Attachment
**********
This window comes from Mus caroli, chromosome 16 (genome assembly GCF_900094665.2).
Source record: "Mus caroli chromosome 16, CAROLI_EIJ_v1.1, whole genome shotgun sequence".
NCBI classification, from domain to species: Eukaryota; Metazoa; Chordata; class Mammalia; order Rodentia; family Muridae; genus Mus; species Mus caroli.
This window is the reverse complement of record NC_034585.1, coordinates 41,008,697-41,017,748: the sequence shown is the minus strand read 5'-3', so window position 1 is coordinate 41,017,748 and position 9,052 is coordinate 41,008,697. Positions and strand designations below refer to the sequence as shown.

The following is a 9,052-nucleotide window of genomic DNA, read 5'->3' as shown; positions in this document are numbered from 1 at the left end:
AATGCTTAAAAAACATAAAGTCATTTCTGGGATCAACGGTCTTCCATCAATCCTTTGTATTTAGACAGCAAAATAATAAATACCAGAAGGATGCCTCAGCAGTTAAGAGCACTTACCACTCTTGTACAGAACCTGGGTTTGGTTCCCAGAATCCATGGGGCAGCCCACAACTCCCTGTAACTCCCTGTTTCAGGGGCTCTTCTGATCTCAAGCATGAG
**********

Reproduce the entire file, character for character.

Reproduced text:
This window comes from Mus caroli, chromosome 16 (genome assembly GCF_900094665.2).
Source record: "Mus caroli chromosome 16, CAROLI_EIJ_v1.1, whole genome shotgun sequence".
NCBI classification, from domain to species: Eukaryota; Metazoa; Chordata; class Mammalia; order Rodentia; family Muridae; genus Mus; species Mus caroli.
This window is the reverse complement of record NC_034585.1, coordinates 41,008,697-41,017,748: the sequence shown is the minus strand read 5'-3', so window position 1 is coordinate 41,017,748 and position 9,052 is coordinate 41,008,697. Positions and strand designations below refer to the sequence as shown.

The following is a 9,052-nucleotide window of genomic DNA, read 5'->3' as shown; positions in this document are numbered from 1 at the left end:
AATGCTTAAAAAACATAAAGTCATTTCTGGGATCAACGGTCTTCCATCAATCCTTTGTATTTAGACAGCAAAATAATAAATACCAGAAGGATGCCTCAGCAGTTAAGAGCACTTACCACTCTTGTACAGAACCTGGGTTTGGTTCCCAGAATCCATGGGGCAGCCCACAACTCCCTGTAACTCCCTGTTTCAGGGGCTCTTCTGATCTCAAGCATGAG